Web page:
Comments/Context: The three works in Lorna Simpson's new show at the Brooklyn Museum all turn on the idea of cultural memory, of how past and present are often collapsed together and how our history is fully intertwined with our contemporary lives. It's a powerful, sometimes haunting display that explores the universal nature of the passing of time, via its specific embodiment in the African-American experience.
The second piece brings together faded and wrinkled photo booth portraits, washes of dark ink, and rectangles of bronze into a complex meditation on the nature of memory. Anonymous faces stare out from the photographs, offering tantalizing clues to lost personal stories (who were these people and what happened to them?). As time passes, these individuals alternately fade and darken, becoming abstract blots of dark ink, eventually transforming themselves into mute blocks of cool bronze. Taken together, the installation seems to document the subtle process of forgetting, where the lives and accomplishments of those who came before us slowly disappear; as more and more specific faces become unknown blocks, it becomes harder and harder to recreate our collective history.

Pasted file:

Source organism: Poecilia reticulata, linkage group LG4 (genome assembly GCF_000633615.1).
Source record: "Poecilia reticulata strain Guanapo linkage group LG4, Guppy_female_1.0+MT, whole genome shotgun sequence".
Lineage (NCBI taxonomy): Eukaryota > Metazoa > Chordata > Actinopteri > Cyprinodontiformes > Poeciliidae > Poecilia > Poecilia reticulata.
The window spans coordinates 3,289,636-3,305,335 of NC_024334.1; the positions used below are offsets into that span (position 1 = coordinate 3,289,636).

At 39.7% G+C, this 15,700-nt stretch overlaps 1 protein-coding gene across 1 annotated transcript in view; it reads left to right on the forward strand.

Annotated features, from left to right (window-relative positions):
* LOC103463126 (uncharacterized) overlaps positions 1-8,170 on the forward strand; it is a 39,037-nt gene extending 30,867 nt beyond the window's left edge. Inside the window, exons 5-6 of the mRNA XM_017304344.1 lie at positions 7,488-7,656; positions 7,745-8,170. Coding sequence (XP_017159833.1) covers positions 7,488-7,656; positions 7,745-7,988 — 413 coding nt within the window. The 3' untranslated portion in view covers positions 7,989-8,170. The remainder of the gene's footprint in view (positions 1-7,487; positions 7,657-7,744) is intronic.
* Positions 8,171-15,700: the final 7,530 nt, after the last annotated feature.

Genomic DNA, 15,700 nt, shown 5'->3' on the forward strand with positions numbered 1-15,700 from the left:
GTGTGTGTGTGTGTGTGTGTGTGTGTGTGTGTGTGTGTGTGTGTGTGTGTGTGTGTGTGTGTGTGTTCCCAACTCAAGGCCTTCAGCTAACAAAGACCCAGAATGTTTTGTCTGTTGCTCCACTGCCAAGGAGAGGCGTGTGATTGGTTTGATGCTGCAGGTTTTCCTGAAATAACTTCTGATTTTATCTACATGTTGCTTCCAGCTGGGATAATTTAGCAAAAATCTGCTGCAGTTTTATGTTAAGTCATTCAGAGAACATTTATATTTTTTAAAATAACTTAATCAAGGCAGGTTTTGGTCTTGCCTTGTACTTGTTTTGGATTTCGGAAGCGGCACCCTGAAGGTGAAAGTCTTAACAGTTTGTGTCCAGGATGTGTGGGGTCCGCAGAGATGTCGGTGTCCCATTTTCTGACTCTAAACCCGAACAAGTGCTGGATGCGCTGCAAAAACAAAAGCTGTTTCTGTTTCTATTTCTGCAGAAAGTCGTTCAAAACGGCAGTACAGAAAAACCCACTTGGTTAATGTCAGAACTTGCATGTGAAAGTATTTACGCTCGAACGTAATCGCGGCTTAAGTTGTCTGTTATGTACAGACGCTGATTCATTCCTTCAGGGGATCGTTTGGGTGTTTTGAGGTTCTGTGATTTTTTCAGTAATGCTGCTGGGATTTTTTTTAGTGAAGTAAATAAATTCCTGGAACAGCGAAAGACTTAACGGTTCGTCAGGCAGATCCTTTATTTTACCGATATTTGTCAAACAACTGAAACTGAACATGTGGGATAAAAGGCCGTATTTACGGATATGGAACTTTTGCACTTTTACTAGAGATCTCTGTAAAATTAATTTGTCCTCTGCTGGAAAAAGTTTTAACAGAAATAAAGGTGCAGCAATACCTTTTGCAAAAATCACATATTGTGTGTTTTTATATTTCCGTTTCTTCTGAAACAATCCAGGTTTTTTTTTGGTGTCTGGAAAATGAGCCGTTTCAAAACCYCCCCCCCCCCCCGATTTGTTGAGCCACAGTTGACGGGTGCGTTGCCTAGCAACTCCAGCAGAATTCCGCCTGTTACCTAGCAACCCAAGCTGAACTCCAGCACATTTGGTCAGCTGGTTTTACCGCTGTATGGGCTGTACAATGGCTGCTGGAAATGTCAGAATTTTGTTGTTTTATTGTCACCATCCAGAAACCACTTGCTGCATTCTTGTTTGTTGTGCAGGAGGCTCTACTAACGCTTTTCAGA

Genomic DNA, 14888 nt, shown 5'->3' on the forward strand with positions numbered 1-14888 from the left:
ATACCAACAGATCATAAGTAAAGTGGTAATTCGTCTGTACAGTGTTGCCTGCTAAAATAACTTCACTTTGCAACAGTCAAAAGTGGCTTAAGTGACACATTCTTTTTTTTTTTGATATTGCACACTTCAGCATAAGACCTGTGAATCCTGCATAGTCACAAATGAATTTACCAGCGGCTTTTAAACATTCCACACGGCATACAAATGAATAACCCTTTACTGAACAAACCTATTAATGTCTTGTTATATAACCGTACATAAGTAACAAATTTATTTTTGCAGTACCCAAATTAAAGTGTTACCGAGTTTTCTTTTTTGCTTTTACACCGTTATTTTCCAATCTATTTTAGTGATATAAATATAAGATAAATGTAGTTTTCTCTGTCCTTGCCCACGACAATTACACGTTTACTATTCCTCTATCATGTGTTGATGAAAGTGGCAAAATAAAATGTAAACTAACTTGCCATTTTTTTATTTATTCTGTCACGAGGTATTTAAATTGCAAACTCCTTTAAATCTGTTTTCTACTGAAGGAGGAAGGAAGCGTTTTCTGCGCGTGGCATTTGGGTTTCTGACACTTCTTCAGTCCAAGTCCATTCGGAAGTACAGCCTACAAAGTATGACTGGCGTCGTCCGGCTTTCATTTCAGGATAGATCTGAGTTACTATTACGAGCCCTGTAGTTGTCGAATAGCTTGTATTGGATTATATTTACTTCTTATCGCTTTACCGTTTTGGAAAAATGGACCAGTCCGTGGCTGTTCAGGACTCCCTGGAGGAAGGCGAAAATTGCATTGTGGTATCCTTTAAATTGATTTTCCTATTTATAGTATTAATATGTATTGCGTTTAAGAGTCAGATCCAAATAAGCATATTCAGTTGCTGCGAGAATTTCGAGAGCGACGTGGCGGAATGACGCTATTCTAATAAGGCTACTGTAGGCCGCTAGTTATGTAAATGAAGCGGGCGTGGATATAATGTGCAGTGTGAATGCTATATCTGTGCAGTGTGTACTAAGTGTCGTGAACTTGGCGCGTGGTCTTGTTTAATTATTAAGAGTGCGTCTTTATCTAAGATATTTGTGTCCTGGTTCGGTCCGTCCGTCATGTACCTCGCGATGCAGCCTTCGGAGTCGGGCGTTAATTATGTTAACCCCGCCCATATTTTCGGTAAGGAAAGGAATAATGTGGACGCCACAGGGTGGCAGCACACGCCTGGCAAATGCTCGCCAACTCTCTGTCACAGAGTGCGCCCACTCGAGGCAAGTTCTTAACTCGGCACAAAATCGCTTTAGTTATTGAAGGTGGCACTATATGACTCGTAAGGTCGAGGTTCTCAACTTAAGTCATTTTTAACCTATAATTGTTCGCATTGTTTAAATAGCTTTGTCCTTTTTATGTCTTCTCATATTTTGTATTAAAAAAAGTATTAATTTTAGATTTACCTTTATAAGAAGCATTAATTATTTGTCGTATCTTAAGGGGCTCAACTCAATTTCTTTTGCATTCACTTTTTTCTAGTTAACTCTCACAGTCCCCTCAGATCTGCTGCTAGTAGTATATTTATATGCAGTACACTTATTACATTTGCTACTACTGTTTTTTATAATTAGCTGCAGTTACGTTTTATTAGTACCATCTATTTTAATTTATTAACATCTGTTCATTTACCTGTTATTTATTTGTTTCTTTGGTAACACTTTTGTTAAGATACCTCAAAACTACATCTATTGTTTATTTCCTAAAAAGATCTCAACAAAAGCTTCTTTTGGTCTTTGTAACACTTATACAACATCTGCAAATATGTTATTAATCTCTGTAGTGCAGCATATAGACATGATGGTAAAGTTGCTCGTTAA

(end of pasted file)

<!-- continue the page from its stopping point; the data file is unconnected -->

The video installation comes at the idea of memory from a different direction. 15 mouths hum the tune to the 1935 Rogers and Hart classic It's Easy to Remember. The catchy melody will be instantly familiar to most, but the humming removes the actual lyrics, leaving behind a ghost of the song itself. Once again, Simpson has given us a fragmented shard of history, and then opened it up for a broad array of possible interpretations. I left the museum with the tune still stuck in my head, almost like a spooky undefined anthem.
Collector's POV: Since this is a museum show, the works on view are obviously not for sale. Simpson's photographs have only been intermittently available in the secondary markets in recent years, with prices ranging between roughly $1000 and $25000. As such, gallery retail is likely a better option for interested collectors at this point. The artist is represented by Salon 94 in New York (here).
Rating: ** (two stars) VERY GOOD (rating system described here)
- Artist site (here)
- Reviews: La Lettre de la Photographie (here), Snapshots (here), New Yorker (here), Brooklyn Paper (here)
Through August 21st
200 Eastern Parkway
Brooklyn, NY 11238